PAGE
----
Sandy Bridge-E and X79 – The ASUS P9X79 PRO Reviewby Ian Cutress on November 14, 2011 3:01 AM EST
It seems that every few months or so, we get a new socket and a slew of new chipsets from Intel. If we go back as far as 775 (mainstream), in consumer land, we have covered 1366 (enthusiast), 1156 (mainstream) and 1155 (mainstream). This is in contrast to AMD’s backwards compatibility progression of AM2/AM2+ to AM3/AM3+ (if you ignore Llano and Fusion).
Information has been flying around about the new X79 enthusiast platform for some months now, especially when looking for a replacement for X58. Needless to say, X79 aims at high end and high price. There are the main changes that everyone knows and cares about – quad channel memory and 40 PCIe lanes strike high on anyone’s list about X79. Does that mean the chipset is really for those who want >16 GB of memory, or 2/3 way GPU action?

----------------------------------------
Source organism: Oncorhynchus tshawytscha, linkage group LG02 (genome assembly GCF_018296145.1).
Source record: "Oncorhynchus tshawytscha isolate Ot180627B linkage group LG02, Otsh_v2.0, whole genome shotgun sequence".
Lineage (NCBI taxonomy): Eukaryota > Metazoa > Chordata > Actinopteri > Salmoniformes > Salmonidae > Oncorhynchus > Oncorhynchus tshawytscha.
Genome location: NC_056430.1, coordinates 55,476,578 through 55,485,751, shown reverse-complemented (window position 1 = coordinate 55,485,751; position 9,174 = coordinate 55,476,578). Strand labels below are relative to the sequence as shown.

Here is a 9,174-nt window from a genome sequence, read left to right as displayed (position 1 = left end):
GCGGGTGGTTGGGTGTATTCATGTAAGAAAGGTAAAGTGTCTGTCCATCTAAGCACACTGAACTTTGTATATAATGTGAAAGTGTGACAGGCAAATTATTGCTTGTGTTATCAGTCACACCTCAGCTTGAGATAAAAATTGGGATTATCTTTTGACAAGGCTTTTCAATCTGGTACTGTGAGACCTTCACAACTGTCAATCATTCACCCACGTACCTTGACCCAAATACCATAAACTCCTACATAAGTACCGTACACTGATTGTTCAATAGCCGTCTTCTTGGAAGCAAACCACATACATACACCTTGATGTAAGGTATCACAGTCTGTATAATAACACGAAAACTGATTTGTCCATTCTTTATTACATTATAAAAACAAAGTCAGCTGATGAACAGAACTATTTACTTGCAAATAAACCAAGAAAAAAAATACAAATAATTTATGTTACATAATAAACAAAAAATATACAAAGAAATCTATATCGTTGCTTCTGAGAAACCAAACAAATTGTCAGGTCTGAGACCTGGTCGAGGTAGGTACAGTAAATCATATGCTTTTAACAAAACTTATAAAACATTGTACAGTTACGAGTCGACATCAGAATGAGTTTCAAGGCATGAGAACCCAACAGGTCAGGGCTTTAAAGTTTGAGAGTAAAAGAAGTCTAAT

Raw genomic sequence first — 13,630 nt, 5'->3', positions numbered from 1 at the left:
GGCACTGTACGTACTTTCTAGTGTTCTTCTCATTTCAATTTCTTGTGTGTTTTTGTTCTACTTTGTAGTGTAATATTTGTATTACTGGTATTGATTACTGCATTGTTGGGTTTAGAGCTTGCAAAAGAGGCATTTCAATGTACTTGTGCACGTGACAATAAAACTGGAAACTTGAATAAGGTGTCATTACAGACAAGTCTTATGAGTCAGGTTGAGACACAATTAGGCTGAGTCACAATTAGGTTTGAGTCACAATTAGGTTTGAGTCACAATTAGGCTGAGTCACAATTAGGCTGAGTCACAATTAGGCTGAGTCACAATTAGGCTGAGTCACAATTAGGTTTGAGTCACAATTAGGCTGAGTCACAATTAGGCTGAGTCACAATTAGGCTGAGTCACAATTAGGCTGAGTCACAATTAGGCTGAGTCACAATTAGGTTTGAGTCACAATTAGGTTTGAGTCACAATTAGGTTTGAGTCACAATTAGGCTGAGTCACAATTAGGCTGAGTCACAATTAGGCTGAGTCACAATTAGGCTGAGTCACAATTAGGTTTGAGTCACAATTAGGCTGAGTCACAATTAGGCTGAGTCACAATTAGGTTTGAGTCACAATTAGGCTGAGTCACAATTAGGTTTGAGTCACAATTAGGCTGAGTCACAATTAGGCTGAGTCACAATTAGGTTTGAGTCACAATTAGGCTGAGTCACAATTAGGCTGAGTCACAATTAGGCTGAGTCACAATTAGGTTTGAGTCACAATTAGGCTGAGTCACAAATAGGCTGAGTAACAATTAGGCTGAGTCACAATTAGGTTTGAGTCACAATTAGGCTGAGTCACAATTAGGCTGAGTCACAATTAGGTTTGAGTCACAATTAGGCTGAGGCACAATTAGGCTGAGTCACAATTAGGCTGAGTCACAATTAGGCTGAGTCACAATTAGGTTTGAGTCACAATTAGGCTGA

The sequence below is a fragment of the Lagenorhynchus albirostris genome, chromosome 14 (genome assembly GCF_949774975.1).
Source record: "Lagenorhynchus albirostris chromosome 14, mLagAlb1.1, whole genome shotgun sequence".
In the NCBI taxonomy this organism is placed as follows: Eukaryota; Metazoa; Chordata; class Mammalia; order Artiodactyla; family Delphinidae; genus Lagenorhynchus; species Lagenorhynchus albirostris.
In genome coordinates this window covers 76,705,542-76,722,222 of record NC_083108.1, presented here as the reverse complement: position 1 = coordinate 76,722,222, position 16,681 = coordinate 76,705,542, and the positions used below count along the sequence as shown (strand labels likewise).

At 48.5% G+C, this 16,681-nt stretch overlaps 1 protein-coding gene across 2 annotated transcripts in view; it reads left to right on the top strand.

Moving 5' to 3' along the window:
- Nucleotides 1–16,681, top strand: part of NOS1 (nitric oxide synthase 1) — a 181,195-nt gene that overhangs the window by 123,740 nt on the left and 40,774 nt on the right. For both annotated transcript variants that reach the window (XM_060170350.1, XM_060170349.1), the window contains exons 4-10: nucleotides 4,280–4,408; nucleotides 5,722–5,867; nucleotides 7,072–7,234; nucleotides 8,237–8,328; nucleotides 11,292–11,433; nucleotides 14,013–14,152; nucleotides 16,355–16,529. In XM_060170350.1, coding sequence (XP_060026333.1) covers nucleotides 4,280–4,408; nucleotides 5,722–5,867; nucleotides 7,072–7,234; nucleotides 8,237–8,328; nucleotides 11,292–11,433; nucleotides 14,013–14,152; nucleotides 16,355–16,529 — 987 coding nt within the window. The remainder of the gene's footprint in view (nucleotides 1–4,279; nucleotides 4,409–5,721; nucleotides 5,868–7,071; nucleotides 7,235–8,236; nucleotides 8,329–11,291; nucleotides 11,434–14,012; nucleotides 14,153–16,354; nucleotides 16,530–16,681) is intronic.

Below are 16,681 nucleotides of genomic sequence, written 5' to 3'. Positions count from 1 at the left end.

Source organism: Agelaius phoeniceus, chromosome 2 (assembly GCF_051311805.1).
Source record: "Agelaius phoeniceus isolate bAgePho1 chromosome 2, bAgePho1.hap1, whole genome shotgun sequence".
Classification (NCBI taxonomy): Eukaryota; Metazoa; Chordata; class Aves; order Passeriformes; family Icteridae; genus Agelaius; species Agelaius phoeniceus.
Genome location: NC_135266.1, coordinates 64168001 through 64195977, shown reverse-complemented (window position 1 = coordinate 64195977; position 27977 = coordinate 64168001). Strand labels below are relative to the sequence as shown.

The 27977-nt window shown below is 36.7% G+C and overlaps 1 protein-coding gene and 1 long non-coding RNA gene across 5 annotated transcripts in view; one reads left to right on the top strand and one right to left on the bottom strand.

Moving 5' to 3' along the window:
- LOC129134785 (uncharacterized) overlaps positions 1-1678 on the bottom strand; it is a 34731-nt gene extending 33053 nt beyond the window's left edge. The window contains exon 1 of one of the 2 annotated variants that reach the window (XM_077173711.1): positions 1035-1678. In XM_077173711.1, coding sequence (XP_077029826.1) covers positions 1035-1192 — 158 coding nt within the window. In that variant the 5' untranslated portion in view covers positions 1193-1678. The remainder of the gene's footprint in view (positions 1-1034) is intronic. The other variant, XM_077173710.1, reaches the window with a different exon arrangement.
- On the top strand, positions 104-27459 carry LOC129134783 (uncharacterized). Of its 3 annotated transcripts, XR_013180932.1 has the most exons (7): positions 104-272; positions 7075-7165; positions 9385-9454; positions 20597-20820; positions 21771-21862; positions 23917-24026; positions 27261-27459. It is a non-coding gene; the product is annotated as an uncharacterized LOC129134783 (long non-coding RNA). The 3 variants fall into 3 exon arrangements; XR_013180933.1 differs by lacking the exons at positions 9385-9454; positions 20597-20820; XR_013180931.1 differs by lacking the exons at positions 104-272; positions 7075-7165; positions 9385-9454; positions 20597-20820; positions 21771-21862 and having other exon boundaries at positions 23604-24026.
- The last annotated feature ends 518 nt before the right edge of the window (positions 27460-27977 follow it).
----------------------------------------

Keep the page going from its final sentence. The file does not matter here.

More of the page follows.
Above is a block diagram of the routing of the LGA 2011 socket and the X79 Platform Controller Hub (PCH), taken from Intel’s DX79SI motherboard information, which will be reviewed in due course. A few points are specific to that board (dual LAN controllers, USB 3.0 implementation), but it covers the basics of most X79. As we can see, the GPU PCIe lanes are split through multiplexers and switches for x16/x8 or even x4 speeds, depending on the motherboard in question. The connection via DMI from the CPU to the PCH gives the motherboard most of the functionality – PCIe x1, SATA, Legacy IO, TPM, USB 2.0, Audio, Ethernet etc. Most of these features are obviously adjustable by the motherboard manufacturer, in terms of quantity (decrease or increase through controllers), or manipulation, for example ASUS’ SSD Caching, as explained in the ASUS review later.
Firstly, let us look at which niches X79 and LGA 2011 are attempting to cover.